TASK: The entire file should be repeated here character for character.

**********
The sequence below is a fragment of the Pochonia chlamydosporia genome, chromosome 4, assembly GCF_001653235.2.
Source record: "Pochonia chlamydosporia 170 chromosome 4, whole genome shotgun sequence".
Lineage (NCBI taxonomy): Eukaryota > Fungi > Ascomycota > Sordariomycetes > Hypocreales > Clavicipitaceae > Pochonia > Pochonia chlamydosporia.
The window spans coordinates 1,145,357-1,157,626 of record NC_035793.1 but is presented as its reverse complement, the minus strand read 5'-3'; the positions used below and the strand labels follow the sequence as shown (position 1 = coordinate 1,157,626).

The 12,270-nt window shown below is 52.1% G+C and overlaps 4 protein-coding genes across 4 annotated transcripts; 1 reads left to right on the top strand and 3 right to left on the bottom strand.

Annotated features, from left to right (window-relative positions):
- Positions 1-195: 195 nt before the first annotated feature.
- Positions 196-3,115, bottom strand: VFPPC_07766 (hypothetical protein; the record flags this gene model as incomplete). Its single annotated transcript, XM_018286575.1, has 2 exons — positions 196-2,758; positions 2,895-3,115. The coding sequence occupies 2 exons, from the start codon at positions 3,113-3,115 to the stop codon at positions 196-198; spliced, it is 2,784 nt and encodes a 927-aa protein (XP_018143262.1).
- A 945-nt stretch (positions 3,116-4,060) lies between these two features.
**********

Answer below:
The sequence below is a fragment of the Pochonia chlamydosporia genome, chromosome 4, assembly GCF_001653235.2.
Source record: "Pochonia chlamydosporia 170 chromosome 4, whole genome shotgun sequence".
Lineage (NCBI taxonomy): Eukaryota > Fungi > Ascomycota > Sordariomycetes > Hypocreales > Clavicipitaceae > Pochonia > Pochonia chlamydosporia.
The window spans coordinates 1,145,357-1,157,626 of record NC_035793.1 but is presented as its reverse complement, the minus strand read 5'-3'; the positions used below and the strand labels follow the sequence as shown (position 1 = coordinate 1,157,626).

The 12,270-nt window shown below is 52.1% G+C and overlaps 4 protein-coding genes across 4 annotated transcripts; 1 reads left to right on the top strand and 3 right to left on the bottom strand.

Annotated features, from left to right (window-relative positions):
- Positions 1-195: 195 nt before the first annotated feature.
- Positions 196-3,115, bottom strand: VFPPC_07766 (hypothetical protein; the record flags this gene model as incomplete). Its single annotated transcript, XM_018286575.1, has 2 exons — positions 196-2,758; positions 2,895-3,115. The coding sequence occupies 2 exons, from the start codon at positions 3,113-3,115 to the stop codon at positions 196-198; spliced, it is 2,784 nt and encodes a 927-aa protein (XP_018143262.1).
- A 945-nt stretch (positions 3,116-4,060) lies between these two features.